Woman jogging with dog

Between work and social obligations, you might be left with little time for sleep, let alone regular exercise. As stress builds, waistlines expand and comfort food takes the place of calisthenics. Unfortunately, as your fitness fades, your pet's often does, too. For every quick jaunt to the corner that takes the place of a real walk and every treat given out of guilt for working long hours, pets gain weight and face serious health complications.

The health risks that accompany human obesity aren't much different for dogs. For small dogs such as the Chihuahua, gaining one pound is the human equivalent of 31.3 pounds. At this rate, if a small dog gains 4 pounds, it's the equivalent of a human gaining 125 pounds!

The good news is that you can keep both your weight and your pet's in check by exercising together. Animals can be wonderful workout motivators and with a little creativity, you can create a workout regimen that will help you both stay healthy and fit. Celebrity trainer Gunnar Peterson, founder of Petfit.com, recommends the following pet-friendly exercises:
Exercising with Man's Best Friend
Dog-stacle Course
Circuit training doesn't have to mean bouncing between machines at the gym. Spend some time outside and give your dog the exercise it needs by setting up fitness gear in your yard. No need to buy expensive equipment--just be creative with what you already have. A step stool can be used for a step aerobic interval; a jump rope can give you a good cardio workout and can be used for tug-of-war with your dog, and a hula hoop can be rolled or tossed for your dog to chase.

Squat Tease
Perform a standing squat: feet shoulder-width apart, making sure your knees stay behind your toes, bending at no less than a 90 degree angle. At the bottom of the squat, gently tap your dog with a ball. At the top of the squat, hold the ball above your head so your dog will jump for it.

Interval Walk
An interval walk is a great way to fit in a good cardio workout for both you and your dog. Alternating between walking and running is great for small and old dogs that aren't able to run for long distances.

Dog Tag
Play the same way you did on the playground: "tag" your dog and then run away so it will chase after you. Follow your pup's lead when it returns the chase.

Dog Stairs If it worked for Rocky, it can work for you and your dog. Find a long set of stairs either in your home or at a nearby park or school and run up and down them with your dog. You'll be at your fighting weight in no time.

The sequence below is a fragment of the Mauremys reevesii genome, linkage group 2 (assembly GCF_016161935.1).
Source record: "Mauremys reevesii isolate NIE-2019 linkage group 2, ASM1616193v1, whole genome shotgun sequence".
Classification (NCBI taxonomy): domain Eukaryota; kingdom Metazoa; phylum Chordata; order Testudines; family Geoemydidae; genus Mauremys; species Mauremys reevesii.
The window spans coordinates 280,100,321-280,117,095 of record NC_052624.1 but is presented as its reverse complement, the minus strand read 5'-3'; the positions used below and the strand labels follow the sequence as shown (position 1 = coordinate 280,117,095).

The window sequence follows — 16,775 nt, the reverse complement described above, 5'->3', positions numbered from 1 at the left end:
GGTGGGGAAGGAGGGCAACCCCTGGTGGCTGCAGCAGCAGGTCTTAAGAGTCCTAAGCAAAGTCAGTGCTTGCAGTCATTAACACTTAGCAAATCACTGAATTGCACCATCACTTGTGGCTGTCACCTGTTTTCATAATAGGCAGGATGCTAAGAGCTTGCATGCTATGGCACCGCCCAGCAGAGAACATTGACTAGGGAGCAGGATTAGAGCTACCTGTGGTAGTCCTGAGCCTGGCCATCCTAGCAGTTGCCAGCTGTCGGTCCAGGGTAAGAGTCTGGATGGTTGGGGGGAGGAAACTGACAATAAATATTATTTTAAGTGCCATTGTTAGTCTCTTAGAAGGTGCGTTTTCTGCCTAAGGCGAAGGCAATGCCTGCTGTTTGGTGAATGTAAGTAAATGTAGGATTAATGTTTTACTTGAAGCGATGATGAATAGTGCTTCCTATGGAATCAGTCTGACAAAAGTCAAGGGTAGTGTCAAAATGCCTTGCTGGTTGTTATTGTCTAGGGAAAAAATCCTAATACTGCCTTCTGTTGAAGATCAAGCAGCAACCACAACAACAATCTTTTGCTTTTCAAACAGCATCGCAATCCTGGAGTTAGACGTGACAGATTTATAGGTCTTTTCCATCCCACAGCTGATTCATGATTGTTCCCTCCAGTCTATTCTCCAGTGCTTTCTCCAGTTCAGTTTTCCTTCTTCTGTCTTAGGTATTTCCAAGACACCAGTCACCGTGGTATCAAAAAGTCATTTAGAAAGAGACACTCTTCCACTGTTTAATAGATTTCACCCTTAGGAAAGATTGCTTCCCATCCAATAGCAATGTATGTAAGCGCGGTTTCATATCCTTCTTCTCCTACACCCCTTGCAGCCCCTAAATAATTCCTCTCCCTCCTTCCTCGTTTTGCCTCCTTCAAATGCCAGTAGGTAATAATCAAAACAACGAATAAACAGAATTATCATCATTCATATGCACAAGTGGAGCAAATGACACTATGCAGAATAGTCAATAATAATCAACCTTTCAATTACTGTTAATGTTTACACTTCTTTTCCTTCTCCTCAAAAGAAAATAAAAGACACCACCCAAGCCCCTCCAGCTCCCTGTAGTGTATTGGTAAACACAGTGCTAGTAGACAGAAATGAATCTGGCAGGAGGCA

Exercises for the Cat Lover
While dogs tend to be more receptive to active play time, cats are equally in need of regular exercise. After they grow out of their curious kitten phase, cats tend to prefer lounging to leaping. These exercises are a good way to spark their interest and get them moving.

Curious Cat Curls
Using a length of string, tie a toy to each of your dumbbells. As you curl your biceps, your cat can jump and bat at the dangling ruse.

Cat "Light" Abs
Do abdominal crunches while holding a small flashlight in each hand. At the top of each crunch, tighten your abs while moving the light on the wall in front of you. Your cat won't be able to resist chasing the phantom menace.

Cat "Light" Cardio
With flashlights in hand, jump, march, or jog in place while moving the light on the wall in front of you for a good cardio workout for you and your cat.

While regular exercise is beneficial for you and your pet, be sure to do it safely. If your dog tends to run off, always exercise it on a leash. Since pets can't sweat, they pant to cool down. Exercise during a cooler time of day--either morning or evening-- and remember to give your pet one ounce of water per pound of body weight. Stop exercising immediately if your pet shows any signs of distress. If you notice excessive panting, a bright red tongue and gums, or your pet is standing or lying listlessly, it may be a sign of heat stroke. Head to the vet immediately. Keep your workouts fun and safe, and you'll boost your fitness and your pet's.